The RSRT tribunal has failed the vicarious liability test but is protected from any repercussions, warns COSBOA.
The Council of Small Business of Australia (COSBOA) today expressed comprehensive support for the findings of the inquiry by the Australian Small Business and Family Enterprise Ombudsman (ASBFEO) Ms Kate Carnell, which examined the effect on Australian small businesses of the Road Safety Remuneration Tribunal’s Contractor Driver Minimum Payments Road Safety Remuneration Order 2016, commonly referred to as the RSRT.
CEO of COSBOA Mr Peter Strong says the Association and its members are also concerned that a tribunal of well-paid commissioners, such as the RSRT, could get things so wrong.
“A legal system that is funded by government and aims to improve safety on our roads must not fail. Yet this tribunal has helped destroy small transport businesses run by honest professionals and has created a toxic environment with dire mental health outcomes for self-employed individuals and families. There has been no improvement in road safety, and in fact, it may be argued the opposite has occurred,” says Strong.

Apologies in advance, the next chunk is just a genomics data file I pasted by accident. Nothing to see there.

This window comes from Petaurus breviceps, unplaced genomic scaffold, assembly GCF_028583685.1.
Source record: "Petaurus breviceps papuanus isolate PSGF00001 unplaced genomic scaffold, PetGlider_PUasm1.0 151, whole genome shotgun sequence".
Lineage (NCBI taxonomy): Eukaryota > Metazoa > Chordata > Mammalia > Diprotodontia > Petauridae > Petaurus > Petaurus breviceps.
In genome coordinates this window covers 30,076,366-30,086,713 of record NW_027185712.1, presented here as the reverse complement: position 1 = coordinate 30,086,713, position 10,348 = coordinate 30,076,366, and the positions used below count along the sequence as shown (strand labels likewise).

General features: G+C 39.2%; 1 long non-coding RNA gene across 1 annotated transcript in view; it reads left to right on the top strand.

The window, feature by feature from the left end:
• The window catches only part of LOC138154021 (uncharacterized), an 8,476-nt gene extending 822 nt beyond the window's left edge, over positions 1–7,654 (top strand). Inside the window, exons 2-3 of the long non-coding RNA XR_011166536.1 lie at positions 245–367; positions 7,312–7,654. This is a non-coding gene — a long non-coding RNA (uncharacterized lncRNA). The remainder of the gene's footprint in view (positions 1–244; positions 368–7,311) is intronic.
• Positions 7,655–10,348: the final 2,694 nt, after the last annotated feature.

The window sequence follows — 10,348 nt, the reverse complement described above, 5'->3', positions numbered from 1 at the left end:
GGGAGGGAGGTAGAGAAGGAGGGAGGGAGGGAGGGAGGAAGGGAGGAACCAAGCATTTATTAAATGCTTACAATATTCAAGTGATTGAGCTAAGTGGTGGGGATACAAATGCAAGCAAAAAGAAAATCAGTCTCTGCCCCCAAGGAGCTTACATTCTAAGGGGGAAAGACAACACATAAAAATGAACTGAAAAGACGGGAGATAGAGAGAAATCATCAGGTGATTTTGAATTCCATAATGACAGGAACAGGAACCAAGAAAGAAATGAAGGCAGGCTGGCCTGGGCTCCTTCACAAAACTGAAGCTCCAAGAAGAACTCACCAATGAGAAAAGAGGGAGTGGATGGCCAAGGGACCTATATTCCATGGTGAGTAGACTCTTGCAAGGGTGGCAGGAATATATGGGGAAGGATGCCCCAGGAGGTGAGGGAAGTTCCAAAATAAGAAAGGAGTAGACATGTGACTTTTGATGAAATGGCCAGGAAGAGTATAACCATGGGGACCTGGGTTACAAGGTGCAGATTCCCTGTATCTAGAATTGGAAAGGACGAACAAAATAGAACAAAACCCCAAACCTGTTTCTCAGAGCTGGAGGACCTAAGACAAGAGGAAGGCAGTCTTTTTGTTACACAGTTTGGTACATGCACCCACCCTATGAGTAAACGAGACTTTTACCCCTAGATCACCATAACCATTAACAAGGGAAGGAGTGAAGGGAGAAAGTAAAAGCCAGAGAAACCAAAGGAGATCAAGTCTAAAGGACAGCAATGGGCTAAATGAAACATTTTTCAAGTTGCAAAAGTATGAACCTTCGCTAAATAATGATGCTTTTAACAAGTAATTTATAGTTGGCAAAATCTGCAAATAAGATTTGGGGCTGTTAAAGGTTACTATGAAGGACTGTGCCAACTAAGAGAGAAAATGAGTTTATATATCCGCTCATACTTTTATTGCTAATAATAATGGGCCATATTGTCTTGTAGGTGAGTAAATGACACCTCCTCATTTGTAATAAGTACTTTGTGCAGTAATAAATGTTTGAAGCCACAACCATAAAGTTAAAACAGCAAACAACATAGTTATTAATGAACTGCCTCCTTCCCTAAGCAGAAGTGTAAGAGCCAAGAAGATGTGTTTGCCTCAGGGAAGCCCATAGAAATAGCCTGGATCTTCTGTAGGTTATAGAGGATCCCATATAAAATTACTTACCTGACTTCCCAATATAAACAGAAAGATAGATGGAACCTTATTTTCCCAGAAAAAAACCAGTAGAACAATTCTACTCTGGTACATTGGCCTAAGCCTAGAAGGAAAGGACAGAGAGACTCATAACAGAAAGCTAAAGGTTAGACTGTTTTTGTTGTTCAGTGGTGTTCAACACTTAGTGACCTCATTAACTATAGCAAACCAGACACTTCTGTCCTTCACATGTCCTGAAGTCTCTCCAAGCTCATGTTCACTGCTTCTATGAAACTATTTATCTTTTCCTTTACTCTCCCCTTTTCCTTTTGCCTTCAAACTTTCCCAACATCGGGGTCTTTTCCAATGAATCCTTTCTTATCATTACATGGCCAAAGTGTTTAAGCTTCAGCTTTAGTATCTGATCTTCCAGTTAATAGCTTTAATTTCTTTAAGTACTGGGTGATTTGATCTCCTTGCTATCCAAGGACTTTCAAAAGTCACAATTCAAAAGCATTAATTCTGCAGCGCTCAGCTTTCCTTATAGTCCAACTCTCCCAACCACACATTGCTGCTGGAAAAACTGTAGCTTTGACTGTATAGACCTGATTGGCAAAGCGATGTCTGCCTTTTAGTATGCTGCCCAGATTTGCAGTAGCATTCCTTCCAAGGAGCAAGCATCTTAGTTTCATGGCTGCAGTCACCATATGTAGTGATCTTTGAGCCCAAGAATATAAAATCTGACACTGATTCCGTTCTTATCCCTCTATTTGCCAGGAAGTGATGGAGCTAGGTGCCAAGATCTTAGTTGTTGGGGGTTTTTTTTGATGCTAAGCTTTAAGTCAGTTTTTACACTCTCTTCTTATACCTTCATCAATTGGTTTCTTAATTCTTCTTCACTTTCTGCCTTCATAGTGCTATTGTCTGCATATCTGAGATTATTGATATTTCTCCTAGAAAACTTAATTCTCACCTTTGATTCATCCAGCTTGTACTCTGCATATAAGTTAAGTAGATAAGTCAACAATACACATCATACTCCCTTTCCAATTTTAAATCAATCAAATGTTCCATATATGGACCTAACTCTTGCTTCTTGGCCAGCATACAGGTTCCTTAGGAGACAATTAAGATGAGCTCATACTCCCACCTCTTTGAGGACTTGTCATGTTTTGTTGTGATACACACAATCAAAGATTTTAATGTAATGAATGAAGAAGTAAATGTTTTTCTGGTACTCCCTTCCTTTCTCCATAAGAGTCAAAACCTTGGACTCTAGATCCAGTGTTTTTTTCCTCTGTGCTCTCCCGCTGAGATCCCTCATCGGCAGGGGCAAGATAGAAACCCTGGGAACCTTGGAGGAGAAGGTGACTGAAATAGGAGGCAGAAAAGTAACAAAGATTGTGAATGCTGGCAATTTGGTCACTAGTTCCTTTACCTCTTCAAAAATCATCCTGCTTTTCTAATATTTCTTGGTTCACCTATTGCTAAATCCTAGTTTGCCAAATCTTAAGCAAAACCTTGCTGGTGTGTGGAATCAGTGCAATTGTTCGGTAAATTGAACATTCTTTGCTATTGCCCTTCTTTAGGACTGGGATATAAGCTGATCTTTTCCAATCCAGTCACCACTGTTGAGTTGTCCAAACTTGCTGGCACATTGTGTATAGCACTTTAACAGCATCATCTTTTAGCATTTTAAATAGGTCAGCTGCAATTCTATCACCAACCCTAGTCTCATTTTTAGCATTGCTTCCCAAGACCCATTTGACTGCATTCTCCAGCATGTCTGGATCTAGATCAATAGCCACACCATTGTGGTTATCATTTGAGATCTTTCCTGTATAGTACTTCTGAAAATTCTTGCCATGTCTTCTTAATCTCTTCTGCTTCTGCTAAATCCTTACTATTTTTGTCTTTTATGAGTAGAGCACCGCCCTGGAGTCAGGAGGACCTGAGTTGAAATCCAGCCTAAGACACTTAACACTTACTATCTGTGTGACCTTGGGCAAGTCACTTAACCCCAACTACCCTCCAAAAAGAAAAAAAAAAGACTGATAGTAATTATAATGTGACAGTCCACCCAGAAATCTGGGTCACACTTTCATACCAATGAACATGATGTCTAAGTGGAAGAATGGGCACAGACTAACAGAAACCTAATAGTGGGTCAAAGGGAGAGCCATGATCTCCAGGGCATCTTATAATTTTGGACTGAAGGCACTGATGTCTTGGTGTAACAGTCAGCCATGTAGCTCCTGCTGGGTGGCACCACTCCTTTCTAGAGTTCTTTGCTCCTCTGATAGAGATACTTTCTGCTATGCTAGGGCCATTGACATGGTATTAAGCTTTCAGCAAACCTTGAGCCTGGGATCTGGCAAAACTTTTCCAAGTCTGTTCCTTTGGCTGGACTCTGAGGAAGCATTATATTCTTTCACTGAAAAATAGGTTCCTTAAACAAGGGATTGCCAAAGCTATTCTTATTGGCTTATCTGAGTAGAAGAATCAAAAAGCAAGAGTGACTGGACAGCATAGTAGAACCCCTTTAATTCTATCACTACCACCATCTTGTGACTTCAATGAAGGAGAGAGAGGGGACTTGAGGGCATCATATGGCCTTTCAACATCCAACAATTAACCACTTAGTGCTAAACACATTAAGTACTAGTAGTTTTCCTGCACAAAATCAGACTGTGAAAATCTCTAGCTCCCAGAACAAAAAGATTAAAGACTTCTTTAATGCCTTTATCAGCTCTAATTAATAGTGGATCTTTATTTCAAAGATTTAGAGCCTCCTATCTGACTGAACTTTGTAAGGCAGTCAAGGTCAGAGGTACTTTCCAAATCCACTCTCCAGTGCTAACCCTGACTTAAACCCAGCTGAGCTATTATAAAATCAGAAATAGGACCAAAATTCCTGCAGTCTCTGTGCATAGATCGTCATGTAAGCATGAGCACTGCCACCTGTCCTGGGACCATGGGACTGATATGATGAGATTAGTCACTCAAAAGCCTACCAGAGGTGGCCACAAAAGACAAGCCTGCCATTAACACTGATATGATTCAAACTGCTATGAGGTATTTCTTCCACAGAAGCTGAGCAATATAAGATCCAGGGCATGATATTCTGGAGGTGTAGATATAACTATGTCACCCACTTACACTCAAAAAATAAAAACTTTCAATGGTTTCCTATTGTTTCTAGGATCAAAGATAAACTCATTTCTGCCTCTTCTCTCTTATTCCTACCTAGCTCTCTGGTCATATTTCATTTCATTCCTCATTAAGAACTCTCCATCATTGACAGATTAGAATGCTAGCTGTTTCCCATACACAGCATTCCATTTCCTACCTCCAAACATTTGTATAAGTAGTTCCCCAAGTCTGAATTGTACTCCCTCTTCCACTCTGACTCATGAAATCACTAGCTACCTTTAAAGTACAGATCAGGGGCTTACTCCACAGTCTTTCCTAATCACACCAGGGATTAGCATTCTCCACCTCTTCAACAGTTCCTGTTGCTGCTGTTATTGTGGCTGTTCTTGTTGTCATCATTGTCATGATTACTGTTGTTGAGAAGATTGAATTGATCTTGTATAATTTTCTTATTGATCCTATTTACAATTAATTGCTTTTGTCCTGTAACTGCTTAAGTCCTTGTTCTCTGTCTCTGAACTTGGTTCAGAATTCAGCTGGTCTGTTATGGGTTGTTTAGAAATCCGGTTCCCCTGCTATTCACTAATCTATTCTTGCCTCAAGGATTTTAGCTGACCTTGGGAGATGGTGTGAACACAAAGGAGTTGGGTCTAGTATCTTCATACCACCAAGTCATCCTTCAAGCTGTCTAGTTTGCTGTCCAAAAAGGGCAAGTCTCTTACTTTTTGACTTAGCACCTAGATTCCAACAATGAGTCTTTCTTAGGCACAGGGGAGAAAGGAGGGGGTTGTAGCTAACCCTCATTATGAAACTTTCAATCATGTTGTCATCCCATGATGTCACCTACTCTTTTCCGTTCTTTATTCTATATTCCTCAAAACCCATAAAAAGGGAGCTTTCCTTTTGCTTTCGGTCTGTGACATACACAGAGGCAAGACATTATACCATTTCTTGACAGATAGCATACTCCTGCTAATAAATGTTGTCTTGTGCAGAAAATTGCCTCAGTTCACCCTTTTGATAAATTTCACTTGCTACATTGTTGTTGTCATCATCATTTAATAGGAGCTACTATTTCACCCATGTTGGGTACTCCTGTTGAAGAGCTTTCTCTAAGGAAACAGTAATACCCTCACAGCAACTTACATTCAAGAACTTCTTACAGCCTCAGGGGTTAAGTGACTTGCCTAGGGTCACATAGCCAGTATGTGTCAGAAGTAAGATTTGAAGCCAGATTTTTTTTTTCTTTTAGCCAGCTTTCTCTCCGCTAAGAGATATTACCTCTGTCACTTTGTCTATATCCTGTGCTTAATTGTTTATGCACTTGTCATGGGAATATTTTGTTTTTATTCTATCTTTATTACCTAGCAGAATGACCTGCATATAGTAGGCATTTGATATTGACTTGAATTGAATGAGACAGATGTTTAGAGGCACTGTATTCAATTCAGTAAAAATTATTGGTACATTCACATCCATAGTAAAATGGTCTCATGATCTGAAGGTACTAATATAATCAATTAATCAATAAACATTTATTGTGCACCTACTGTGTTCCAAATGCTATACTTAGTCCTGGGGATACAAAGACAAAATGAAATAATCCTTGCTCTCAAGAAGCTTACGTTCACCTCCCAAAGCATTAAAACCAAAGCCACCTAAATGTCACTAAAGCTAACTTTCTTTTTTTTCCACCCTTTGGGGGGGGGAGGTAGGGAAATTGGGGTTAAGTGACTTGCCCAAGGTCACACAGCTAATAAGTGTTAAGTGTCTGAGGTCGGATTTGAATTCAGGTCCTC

COSBOA notes a process called “vicarious liability,” where an employer can be held criminally responsible for an unsafe workplace, which includes where mental health is negatively affected. The RSRT tribunal has failed the vicarious liability test but is protected from any repercussions. COSBOA calls on the Australian Human Rights Commission to use its powers to investigate the behaviour of tribunal commissioners and the parties involved in the process because tribunals cannot be above the law.
Strong says, “There are individuals and families suffering the consequences of poor behaviour and carelessness from lack of due diligence. The process that was the RSRT must never be revisited. If nothing else, the RSRT showed that road safety will improve with industry involvement, not by regulating payments.”
“This inquiry also shows the worth of the ASBFEO, without whom this failed process would be hidden from the public eye. This failure of legislation and regulation should be front page news,” concludes Strong.